Short and long term outcomes for culturally and linguistically diverse (CALD) and at-risk communities in participatory music programs: A systematic review
Authors: Melissa Cain, Ali Lakhani, & Lauren Istvandity
Background: Research has shown that participatory music programs can encourage positive health and well-being outcomes. The purpose of this paper is to explore the impact of participatory music programs, which aim to promote positive mental and physical health and well-being outcomes for young people from culturally and linguistically diverse communities, characterized as at-risk. Method: The databases EBSCOhost, ProQuest, SCOPUS, HRCA, Informit, JSTOR, SAGE and OVID were searched for literature published between 2002 and 2013. Outcomes from studies were plotted against the Shultz and Northridge’s Social Determinants of Health framework (2005).
Results: In total, six sources were included in this review. The majority of music participation programs targeted toward young people characterized as at-risk possess positive outcomes on the Proximate and Health and Well-being levels of the SDOH framework, such as a reduction in anxiety, depression, emotional alienation, truancy and aggression. Additionally, participants in programs reported an increase in attendance in school, self-esteem, cultural empathy, confidence, personal empowerment and healthy nutrition.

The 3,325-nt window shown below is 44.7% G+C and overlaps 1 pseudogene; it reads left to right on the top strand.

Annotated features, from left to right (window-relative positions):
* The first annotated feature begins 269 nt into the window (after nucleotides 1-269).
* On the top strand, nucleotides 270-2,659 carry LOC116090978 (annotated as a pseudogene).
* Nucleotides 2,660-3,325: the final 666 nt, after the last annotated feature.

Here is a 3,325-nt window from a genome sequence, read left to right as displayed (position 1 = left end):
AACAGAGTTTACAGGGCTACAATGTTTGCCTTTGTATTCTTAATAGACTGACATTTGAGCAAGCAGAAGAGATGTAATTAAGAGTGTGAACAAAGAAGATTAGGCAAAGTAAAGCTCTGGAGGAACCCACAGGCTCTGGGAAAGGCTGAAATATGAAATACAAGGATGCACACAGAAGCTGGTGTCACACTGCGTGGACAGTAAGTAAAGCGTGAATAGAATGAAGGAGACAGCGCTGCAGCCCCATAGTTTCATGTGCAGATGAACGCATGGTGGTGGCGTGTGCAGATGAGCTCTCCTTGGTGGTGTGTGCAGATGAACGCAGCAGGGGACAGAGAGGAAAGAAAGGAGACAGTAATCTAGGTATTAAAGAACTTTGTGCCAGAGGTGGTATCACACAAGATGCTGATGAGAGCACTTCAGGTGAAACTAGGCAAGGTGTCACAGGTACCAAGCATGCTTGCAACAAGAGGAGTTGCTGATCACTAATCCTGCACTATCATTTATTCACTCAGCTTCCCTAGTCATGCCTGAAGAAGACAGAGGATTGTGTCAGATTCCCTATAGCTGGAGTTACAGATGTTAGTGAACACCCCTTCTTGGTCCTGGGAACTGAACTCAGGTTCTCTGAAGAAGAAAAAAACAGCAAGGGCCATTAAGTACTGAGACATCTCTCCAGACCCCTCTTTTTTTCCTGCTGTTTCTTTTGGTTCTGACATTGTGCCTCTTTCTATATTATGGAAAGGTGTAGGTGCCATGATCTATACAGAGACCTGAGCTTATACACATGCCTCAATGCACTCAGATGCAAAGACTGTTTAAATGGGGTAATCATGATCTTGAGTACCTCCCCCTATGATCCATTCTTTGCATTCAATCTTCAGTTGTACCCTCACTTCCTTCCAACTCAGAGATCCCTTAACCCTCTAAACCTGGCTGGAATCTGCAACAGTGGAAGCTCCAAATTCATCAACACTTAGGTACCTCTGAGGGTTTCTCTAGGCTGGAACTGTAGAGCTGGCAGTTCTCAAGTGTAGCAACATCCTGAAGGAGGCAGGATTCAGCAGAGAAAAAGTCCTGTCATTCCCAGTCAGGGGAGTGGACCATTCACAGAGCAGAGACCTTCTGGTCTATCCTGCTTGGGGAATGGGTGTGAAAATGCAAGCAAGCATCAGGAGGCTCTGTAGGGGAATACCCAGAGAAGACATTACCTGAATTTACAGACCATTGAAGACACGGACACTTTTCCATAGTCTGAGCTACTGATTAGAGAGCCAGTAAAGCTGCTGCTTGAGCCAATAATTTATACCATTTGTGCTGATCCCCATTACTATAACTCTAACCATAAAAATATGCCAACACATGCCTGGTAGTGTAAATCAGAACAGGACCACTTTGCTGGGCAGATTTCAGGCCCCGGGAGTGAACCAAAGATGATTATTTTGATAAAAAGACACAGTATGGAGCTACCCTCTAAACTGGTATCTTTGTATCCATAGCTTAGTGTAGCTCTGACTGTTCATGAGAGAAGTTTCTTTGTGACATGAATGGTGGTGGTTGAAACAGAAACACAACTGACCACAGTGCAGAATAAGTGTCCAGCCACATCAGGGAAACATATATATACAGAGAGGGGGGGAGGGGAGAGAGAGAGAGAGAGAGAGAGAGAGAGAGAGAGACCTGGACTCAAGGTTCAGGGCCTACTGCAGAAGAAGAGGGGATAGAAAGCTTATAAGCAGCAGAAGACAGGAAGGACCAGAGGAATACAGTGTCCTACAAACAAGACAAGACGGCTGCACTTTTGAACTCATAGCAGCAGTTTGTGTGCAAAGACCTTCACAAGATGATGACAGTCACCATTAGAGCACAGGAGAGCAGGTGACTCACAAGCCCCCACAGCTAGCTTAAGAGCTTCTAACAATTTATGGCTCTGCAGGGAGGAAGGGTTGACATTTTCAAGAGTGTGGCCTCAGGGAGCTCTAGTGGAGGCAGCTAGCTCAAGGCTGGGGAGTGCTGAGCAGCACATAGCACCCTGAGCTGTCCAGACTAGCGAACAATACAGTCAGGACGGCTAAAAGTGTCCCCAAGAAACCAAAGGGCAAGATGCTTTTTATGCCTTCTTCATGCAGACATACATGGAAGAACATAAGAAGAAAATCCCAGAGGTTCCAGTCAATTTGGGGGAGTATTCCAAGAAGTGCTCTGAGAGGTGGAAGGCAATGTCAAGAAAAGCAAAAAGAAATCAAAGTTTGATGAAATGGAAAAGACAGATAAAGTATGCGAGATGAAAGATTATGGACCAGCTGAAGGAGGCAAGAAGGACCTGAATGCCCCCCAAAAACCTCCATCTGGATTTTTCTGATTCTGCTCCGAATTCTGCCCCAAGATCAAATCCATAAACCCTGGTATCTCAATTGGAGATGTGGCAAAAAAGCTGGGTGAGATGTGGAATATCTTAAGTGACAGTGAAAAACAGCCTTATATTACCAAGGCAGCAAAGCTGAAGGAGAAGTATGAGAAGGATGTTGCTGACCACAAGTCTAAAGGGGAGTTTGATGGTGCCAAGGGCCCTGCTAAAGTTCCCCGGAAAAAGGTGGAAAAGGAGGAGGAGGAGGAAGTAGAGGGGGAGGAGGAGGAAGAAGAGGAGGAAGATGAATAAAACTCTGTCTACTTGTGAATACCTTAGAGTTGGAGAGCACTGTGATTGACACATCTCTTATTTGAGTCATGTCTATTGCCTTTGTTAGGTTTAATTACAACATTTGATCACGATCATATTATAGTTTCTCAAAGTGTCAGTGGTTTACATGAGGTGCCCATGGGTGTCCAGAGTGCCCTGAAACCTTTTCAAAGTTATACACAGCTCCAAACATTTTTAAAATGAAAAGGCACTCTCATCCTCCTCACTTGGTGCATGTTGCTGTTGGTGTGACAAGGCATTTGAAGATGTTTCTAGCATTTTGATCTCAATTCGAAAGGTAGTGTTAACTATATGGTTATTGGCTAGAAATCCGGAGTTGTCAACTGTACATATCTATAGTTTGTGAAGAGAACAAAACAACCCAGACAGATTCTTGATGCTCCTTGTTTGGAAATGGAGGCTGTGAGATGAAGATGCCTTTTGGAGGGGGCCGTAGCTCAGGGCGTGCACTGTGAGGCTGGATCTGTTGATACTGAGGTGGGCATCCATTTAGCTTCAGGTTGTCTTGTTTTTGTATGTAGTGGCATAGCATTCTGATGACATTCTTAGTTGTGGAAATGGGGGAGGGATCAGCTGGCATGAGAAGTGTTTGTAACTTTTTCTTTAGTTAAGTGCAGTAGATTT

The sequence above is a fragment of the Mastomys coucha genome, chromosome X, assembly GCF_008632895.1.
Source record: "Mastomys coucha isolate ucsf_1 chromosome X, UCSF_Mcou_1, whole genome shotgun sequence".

Conclusion: Results suggest that participation in music programs is able to encourage positive mental and psychosocial health outcomes for individuals. Considering the short-term focus of programs reviewed, and limitations surrounding data analysis and collection, this paper underscores the need for rigorous research that explores the potential long-term outcomes of similar programs.